Monday, 24 September 2012

oh sherry...

as per my previous entry, i've started this blog on my "lunch break" and will likely finish it during my "siesta." nothing too fancy for lunch today; toast with garden-fresh tomato, beets, and beet greens tossed in a balsamic-olive oil dressing, and an empanada de pino with chimichurri (everything, including the toast, is of course homemade). to go with lunch, naturally, is a glass of my favourite afternoon sipper: sherry.
higher in alcohol with a hands-on, time-tried aging system should place sherry among the best wines. unfortunately, such is not the case these days. the only connection most people may have to sherry is the sweetened, creamy style that was kept on the shelf and only served when grandmother came to the house at christmas (or worse, just used for cooking).  fortunately, i consider myself lucky to have "discovered" the joys of sherry and it is now a part of my regular drinking routine.
oddly, my first modern-day encounter with sherry was in buenos aires (hence the empanada-pairing). waking at noon from a big night out, we went to a local restaurant for "breakfast" just when government workers were released for their 4-hour lunch. before we even had the chance to order a much needed cappuccino, two glasses of fino sherry appeared at the table; a part of the meal as assumed as bread and water. not exactly a sunday morning caeser, but the sherry-hair of the dog worked well, but it took a few more years before it became a routine.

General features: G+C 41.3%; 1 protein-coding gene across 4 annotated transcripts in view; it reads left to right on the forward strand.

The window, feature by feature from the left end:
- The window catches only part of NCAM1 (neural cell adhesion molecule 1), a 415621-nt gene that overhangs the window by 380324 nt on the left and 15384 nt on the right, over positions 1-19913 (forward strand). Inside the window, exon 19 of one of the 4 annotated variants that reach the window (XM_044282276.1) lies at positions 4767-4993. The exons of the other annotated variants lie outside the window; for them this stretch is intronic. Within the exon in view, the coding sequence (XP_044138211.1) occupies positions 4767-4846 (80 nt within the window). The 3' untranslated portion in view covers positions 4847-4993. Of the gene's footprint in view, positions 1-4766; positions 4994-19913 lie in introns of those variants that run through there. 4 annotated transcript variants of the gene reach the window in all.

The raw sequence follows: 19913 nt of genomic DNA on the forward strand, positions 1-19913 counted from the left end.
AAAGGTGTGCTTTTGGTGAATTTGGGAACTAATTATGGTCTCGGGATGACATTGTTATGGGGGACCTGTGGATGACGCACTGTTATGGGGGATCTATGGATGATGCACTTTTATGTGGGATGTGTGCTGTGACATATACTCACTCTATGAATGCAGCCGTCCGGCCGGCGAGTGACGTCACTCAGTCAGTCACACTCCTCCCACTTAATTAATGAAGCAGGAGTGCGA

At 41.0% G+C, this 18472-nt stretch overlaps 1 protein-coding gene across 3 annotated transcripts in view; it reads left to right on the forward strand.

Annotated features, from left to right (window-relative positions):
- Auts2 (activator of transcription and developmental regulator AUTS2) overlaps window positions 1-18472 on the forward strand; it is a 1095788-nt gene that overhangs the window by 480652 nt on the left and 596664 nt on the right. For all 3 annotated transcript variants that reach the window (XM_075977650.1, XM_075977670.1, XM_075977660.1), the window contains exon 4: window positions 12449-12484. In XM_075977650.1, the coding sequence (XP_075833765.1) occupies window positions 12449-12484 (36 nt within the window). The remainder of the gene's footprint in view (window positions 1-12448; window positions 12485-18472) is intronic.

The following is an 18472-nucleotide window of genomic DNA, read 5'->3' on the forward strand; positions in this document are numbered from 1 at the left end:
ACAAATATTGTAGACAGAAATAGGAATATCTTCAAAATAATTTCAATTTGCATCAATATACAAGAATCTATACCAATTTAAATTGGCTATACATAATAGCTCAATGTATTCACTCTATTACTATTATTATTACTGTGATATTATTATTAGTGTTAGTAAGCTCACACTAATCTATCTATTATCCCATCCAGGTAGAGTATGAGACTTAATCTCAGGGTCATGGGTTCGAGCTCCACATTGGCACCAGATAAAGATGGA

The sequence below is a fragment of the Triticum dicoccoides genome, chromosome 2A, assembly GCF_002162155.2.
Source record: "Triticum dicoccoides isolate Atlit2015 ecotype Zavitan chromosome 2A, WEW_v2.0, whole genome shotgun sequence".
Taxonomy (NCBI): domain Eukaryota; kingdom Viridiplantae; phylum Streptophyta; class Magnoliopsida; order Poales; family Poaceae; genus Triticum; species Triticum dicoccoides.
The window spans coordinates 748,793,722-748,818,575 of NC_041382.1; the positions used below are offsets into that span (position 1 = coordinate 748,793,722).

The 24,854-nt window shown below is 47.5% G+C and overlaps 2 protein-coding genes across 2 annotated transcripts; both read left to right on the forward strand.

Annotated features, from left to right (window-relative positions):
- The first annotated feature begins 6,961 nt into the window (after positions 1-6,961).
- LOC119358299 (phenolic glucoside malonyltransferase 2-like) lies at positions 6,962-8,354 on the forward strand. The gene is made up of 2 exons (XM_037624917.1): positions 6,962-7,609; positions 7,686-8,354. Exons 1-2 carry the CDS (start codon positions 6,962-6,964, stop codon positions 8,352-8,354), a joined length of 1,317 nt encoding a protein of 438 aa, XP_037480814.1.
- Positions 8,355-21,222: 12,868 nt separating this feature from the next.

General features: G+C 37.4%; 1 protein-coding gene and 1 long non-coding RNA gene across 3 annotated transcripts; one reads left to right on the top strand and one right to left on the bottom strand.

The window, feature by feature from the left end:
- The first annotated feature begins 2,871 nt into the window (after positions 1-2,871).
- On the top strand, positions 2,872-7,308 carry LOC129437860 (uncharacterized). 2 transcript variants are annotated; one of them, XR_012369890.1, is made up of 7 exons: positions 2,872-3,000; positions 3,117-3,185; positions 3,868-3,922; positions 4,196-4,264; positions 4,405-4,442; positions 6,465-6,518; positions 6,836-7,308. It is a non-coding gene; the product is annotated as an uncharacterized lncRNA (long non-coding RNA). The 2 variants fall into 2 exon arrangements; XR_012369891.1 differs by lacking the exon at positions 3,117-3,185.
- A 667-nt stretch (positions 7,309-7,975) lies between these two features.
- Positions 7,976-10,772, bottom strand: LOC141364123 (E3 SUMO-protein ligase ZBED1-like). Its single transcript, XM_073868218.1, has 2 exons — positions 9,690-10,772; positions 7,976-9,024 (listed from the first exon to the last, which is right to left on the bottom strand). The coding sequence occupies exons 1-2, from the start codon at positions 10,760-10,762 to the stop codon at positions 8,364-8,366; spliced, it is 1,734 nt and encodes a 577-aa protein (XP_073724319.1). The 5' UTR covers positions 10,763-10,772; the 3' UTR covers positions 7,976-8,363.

flash-forward to 2009 and a visit to jerez de la frontera: the heart of sherry. here, in the spring sunshine nibbling on tapas with a fino or in the evenings nibbling on tapas with an oloroso, sherry suddenly made sense. as in buenos aires, sherry is as much a great companion to a meal as any table wine. the sweet, granny-style sherries are only a small fragment of the more common and delicate dry sherries. without getting into further detail about the winemaking process, here is a simple way to remember your styles of sherry:
fino (FEE-no) = pale lemon in colour with a green olive/almond-like flavour
amontillado (ah-mon-tee-YA-doh) = pale amber in colour with a hazelnut-like flavour
oloroso (oh-loh-ROH-soh) = deeper amber in colour with a toasted walnut-like flavour
such has been the impact of sherry in my life that a near-daily snack for me is what i call my "sherry-mix"; a nutty mix of almonds, hazelnuts, and walnuts with some yogurt covered raisins (they represent sweet sherries). which reminds me: now that lunch is finished, it is siesta time, but a handful of almonds with the remaining drops of fino sherry will certainly ease the transition.

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